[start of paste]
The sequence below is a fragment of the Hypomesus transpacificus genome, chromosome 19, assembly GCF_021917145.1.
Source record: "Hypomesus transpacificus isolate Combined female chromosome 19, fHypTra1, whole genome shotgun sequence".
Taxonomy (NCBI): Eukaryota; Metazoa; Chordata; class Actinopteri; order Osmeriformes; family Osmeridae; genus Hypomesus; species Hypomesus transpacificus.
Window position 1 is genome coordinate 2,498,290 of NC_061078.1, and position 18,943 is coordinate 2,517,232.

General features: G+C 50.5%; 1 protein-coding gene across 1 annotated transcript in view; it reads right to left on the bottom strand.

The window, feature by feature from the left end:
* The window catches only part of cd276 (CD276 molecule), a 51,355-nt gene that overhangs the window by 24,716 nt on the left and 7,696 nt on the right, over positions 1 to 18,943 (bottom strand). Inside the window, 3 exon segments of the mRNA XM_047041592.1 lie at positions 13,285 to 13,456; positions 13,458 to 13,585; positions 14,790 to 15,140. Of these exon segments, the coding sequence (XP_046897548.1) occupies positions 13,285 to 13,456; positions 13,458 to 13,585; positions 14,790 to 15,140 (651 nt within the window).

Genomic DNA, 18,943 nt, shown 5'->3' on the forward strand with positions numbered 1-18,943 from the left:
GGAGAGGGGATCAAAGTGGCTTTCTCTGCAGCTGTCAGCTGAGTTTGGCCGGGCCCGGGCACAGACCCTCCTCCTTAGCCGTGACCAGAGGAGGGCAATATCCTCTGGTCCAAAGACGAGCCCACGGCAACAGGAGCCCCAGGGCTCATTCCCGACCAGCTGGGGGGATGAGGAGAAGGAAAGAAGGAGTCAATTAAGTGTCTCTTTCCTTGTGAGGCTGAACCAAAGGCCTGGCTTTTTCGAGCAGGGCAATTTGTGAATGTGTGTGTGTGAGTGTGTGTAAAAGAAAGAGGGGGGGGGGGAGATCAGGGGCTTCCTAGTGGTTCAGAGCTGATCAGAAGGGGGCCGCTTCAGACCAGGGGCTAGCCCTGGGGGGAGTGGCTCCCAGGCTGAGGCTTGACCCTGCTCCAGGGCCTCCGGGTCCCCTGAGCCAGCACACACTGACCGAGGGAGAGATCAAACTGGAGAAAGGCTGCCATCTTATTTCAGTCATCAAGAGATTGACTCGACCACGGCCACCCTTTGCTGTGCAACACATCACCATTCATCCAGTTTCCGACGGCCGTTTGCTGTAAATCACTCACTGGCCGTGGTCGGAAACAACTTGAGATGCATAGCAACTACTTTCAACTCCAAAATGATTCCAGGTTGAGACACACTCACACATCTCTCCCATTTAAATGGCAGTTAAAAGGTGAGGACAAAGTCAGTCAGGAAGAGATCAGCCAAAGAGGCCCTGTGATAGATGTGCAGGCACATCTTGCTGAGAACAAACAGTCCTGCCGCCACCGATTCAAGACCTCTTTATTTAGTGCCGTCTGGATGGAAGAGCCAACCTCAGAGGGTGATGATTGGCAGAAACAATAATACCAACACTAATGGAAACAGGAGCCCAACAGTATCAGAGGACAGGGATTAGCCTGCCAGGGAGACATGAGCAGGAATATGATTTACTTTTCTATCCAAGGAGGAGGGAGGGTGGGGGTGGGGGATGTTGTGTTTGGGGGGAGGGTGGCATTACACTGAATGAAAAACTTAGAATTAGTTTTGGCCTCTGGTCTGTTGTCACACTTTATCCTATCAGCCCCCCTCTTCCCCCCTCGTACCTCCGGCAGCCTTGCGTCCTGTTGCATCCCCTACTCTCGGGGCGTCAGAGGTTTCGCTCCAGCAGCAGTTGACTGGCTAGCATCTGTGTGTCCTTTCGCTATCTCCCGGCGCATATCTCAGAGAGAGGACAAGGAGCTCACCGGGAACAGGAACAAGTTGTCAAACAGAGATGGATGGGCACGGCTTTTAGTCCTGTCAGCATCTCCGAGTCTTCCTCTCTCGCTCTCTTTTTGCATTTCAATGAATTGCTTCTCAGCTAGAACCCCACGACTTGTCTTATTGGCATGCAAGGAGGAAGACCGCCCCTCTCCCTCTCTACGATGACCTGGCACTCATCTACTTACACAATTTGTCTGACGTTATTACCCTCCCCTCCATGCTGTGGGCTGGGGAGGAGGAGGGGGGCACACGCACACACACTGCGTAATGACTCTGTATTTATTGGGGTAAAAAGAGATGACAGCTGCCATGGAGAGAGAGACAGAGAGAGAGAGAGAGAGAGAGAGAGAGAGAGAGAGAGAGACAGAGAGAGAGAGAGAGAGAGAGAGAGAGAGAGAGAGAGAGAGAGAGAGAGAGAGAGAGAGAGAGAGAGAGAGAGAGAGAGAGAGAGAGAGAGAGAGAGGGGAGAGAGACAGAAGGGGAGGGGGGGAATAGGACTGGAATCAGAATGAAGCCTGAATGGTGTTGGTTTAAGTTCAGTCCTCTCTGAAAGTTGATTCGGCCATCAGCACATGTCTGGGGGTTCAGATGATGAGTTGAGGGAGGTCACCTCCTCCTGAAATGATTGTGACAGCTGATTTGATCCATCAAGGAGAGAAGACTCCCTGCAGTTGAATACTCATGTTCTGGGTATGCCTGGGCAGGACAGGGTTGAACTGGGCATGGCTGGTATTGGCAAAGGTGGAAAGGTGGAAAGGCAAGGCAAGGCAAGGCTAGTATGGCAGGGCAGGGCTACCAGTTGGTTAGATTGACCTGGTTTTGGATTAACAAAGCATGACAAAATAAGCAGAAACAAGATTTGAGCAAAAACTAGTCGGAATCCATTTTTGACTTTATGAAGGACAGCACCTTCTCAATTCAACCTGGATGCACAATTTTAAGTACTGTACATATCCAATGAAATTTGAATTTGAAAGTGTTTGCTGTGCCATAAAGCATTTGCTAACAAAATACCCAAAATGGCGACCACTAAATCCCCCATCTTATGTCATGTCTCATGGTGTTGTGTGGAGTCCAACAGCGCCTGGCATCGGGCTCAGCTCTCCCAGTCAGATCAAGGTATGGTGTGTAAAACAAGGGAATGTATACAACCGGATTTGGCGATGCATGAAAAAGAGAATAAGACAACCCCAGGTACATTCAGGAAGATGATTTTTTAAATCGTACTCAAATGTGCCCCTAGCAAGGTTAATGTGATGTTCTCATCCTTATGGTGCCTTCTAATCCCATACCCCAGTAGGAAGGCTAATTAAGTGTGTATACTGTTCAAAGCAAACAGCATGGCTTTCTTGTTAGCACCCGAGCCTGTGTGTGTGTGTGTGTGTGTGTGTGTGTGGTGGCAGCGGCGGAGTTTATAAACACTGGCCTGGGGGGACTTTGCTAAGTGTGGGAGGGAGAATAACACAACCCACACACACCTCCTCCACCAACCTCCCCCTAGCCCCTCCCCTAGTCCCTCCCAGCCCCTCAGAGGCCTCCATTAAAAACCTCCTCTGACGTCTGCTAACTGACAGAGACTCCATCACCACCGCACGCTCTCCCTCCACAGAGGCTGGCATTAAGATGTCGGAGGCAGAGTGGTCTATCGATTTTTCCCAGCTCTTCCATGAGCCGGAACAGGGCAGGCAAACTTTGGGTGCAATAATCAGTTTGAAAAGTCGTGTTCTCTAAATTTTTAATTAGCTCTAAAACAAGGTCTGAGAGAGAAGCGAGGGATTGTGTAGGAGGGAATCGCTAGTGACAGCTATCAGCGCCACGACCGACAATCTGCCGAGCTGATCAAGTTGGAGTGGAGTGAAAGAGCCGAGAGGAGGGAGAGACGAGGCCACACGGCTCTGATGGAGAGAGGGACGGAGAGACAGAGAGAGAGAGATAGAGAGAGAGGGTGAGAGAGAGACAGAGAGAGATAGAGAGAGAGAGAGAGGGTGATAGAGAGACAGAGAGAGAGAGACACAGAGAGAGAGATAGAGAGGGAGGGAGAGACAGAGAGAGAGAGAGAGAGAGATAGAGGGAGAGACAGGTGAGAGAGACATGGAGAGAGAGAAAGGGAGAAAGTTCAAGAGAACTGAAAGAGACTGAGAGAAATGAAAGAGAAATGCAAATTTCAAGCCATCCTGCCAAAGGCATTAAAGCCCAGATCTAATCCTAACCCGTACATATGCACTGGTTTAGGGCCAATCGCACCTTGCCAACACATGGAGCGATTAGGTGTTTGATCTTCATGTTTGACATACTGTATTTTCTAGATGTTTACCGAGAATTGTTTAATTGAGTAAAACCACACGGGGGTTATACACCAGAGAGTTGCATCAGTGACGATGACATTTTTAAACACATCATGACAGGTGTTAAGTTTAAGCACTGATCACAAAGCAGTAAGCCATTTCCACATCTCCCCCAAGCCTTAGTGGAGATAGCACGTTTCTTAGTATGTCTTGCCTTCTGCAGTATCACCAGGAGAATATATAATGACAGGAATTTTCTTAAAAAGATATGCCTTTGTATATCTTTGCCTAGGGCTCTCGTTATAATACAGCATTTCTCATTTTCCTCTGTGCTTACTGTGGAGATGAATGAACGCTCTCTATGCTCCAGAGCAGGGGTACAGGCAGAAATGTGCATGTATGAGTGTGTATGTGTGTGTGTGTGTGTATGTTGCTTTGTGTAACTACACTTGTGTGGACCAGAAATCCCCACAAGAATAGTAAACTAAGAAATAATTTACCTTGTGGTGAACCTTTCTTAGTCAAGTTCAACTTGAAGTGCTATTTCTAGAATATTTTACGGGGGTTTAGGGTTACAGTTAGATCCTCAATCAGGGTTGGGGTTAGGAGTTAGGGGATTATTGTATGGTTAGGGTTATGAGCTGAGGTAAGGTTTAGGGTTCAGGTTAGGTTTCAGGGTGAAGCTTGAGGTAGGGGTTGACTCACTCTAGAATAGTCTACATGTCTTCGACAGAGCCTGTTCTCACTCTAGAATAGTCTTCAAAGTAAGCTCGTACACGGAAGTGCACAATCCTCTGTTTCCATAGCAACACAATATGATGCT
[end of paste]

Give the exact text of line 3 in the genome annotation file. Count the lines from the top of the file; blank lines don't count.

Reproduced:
Taxonomy (NCBI): Eukaryota; Metazoa; Chordata; class Actinopteri; order Osmeriformes; family Osmeridae; genus Hypomesus; species Hypomesus transpacificus.